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[dwin-dl] /ˈdwɪn dl/
verb (used without object), dwindled, dwindling.
to become smaller and smaller; shrink; waste away:
His vast fortune has dwindled away.
to fall away, as in quality; degenerate.
verb (used with object), dwindled, dwindling.
to make smaller and smaller; cause to shrink:
Failing health dwindles ambition.
Origin of dwindle
1590-1600; dwine (now dial.) to waste away (Middle English; Old English dwīnan; cognate with Middle Dutch dwīnen to languish, Old Norse dvīna to pine away) + -le
Related forms
undwindling, adjective
1. diminish, decline, lessen, wane. 3. lessen.
1. increase. 3. magnify.
Synonym Study
1. See decrease. Unabridged
Based on the Random House Dictionary, © Random House, Inc. 2018.
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Examples from the Web for dwindle
Contemporary Examples
Historical Examples
  • Somehow her parts seemed always to dwindle this way in retrospect.

    Audrey Craven May Sinclair
  • Was that not less dishonourable than to bid him remain and dwindle as she looked at him?

    Love and Lucy

    Maurice Henry Hewlett
  • "Please, dwindle," Jones moaned, pressing his palms to his eyes.

    Master of None Lloyd Neil Goble
  • dwindle, sitting on his left, suddenly punched him vigorously in the ribs.

    Master of None Lloyd Neil Goble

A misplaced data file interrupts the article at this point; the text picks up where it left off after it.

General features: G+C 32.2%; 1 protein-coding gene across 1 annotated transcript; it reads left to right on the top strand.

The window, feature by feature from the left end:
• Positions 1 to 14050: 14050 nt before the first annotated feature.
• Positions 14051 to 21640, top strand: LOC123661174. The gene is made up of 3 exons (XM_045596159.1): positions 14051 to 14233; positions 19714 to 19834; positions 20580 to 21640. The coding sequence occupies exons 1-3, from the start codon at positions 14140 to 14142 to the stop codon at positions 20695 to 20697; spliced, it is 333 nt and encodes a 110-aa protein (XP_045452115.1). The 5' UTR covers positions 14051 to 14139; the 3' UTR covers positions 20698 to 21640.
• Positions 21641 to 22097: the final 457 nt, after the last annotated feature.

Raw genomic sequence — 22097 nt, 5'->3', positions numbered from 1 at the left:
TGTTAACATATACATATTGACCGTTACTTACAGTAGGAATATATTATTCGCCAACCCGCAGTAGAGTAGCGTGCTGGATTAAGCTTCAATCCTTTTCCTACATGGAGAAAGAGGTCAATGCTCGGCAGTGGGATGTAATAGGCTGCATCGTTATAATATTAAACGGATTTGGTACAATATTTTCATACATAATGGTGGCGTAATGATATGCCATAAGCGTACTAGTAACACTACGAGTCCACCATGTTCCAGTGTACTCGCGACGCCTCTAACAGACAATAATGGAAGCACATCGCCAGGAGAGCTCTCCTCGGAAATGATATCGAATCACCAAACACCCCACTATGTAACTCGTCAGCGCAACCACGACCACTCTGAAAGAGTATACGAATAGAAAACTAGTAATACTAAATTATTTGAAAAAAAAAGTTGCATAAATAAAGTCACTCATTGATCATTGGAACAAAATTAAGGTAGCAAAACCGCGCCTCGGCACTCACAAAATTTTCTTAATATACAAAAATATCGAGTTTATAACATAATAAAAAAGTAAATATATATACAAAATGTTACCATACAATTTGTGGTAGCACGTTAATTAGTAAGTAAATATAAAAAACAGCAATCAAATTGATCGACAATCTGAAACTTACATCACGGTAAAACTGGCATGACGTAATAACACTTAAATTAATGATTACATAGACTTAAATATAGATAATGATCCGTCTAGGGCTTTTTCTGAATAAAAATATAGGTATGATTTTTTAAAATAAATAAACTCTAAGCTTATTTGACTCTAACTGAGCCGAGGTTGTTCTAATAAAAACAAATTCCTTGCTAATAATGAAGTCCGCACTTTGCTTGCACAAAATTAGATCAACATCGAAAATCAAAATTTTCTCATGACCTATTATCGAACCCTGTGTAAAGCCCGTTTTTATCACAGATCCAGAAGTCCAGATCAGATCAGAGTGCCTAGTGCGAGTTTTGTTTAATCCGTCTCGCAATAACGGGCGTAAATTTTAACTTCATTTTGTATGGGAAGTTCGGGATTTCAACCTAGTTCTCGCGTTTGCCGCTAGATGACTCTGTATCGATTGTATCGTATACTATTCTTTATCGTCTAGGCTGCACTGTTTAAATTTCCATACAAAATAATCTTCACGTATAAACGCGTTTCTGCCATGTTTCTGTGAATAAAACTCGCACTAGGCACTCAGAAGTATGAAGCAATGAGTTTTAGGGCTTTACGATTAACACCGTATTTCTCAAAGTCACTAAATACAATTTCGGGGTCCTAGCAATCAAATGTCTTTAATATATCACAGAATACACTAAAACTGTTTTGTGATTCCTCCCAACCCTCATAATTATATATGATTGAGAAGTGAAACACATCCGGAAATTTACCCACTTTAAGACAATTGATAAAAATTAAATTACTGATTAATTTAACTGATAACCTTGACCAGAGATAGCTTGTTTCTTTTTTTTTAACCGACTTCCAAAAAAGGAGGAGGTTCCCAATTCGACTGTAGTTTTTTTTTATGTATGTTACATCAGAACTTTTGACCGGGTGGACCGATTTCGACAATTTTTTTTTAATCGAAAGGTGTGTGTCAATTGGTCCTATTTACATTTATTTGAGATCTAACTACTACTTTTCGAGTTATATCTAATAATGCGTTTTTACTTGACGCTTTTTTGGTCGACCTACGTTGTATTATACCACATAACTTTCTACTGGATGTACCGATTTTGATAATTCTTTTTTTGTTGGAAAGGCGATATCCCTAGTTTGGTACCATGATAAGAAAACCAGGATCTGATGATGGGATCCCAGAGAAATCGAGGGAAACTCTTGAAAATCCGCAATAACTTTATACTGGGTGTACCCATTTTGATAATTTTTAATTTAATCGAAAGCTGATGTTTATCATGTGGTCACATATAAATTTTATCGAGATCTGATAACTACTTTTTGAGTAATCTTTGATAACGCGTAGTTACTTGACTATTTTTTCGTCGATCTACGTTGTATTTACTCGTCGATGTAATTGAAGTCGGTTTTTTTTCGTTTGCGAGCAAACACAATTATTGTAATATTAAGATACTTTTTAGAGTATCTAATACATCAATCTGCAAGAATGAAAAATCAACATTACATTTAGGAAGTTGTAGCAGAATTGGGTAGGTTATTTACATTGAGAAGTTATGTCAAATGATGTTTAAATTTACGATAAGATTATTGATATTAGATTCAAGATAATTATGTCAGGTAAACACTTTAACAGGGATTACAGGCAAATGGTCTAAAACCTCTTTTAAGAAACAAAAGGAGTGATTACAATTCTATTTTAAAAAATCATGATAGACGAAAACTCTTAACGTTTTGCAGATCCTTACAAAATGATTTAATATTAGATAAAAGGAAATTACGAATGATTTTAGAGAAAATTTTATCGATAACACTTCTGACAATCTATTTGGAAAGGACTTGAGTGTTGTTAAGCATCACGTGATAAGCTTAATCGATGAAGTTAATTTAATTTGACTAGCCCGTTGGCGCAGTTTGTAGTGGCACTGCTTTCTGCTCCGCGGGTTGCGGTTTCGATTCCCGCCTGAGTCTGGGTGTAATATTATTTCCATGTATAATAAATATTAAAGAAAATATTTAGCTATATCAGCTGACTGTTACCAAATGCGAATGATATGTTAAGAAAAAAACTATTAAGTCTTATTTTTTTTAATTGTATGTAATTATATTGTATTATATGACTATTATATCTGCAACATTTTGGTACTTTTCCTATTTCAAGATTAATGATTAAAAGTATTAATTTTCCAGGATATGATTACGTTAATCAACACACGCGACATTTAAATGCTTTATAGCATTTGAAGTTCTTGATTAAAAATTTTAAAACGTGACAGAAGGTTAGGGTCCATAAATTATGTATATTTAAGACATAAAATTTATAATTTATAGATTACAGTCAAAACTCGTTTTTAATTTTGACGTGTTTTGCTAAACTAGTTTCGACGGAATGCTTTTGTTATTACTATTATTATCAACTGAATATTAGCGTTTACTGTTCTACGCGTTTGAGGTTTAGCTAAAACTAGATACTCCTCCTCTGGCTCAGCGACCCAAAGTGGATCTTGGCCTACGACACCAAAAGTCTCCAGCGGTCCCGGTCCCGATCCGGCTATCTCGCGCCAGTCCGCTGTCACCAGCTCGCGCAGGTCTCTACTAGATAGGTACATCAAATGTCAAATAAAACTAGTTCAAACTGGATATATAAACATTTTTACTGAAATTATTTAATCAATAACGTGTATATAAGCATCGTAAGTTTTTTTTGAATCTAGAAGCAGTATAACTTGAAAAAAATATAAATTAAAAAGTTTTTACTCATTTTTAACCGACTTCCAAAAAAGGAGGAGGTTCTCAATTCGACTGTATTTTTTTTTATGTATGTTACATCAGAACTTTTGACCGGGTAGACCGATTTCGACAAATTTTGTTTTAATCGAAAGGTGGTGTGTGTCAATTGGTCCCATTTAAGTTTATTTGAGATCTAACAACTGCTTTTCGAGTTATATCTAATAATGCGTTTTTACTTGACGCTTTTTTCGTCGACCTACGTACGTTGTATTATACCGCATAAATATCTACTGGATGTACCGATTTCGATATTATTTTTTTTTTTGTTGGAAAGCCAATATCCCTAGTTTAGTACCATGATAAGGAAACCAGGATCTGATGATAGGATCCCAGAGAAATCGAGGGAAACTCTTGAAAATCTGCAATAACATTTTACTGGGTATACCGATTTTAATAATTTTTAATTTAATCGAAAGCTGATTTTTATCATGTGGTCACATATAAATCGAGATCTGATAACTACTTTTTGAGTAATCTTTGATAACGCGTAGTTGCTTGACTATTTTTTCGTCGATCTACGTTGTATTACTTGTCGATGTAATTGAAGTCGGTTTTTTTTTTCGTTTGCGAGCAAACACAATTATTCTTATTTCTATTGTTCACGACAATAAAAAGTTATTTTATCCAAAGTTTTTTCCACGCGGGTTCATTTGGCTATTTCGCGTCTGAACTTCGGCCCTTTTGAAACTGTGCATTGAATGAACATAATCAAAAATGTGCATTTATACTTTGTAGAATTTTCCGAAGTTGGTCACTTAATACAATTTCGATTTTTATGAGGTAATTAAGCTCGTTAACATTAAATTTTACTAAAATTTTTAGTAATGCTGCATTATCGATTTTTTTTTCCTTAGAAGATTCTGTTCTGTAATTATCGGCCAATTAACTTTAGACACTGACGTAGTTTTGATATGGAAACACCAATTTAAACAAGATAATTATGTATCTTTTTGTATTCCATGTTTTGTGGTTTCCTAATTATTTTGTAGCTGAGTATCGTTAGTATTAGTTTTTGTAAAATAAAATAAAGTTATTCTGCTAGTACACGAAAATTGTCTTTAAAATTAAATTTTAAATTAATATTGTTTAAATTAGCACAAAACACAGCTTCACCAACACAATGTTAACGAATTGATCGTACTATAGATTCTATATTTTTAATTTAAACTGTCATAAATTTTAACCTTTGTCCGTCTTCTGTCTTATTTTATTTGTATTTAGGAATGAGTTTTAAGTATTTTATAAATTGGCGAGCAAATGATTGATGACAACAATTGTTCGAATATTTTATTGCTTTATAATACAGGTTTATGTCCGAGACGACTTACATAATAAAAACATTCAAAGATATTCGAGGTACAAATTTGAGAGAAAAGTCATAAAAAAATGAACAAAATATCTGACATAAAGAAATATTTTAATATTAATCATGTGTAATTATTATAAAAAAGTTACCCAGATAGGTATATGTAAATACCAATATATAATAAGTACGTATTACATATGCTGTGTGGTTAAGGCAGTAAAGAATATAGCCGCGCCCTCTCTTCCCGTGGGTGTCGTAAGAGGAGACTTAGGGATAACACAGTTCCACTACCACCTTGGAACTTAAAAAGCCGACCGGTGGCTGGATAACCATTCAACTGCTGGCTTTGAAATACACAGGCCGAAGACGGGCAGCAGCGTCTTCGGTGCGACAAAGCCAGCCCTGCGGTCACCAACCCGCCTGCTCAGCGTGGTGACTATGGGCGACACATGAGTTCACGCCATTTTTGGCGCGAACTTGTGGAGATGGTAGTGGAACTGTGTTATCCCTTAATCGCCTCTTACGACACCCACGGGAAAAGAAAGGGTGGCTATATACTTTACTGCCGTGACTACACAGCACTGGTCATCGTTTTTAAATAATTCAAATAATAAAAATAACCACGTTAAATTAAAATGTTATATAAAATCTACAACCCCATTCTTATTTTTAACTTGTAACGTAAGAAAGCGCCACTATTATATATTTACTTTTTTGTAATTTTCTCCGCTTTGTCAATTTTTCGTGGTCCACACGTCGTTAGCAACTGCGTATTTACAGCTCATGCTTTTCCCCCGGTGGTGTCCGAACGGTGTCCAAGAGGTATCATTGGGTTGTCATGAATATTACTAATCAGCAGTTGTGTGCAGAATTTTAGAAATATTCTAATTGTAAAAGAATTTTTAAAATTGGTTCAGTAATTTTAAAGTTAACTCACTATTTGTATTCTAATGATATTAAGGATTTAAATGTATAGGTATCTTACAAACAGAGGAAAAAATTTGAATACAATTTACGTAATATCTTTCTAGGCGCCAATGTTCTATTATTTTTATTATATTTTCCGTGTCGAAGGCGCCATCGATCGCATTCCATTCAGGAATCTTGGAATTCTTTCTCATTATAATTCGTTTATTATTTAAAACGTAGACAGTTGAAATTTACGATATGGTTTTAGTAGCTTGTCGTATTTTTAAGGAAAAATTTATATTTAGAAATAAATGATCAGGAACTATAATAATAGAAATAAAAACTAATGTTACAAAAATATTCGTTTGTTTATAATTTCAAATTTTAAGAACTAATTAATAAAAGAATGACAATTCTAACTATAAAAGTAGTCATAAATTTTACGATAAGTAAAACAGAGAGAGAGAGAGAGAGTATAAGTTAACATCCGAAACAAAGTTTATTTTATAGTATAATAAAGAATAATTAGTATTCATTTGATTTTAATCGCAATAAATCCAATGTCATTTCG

• "Maybe he just wants clarification on a question," dwindle said.

    Master of None Lloyd Neil Goble
  • "Over all, ninety-six per cent for Mr. Smith," dwindle said for the fourth time.

    Master of None Lloyd Neil Goble
British Dictionary definitions for dwindle


to grow or cause to grow less in size, intensity, or number; diminish or shrink gradually
Word Origin
C16: from Old English dwīnan to waste away; related to Old Norse dvīna to pine away
Collins English Dictionary - Complete & Unabridged 2012 Digital Edition
© William Collins Sons & Co. Ltd. 1979, 1986 © HarperCollins
Publishers 1998, 2000, 2003, 2005, 2006, 2007, 2009, 2012
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Word Origin and History for dwindle

1590s, apparently diminutive and frequentative of Middle English dwinen "waste away, fade, vanish," from Old English dwinan, from Proto-Germanic *dwinanan (cf. Dutch dwijnen "to vanish," Old Norse dvina, Danish tvine, Low German dwinen), from PIE *dheu- (3) "to die" (see die (v.)). Related: Dwindled; dwindling.

Online Etymology Dictionary, © 2010 Douglas Harper
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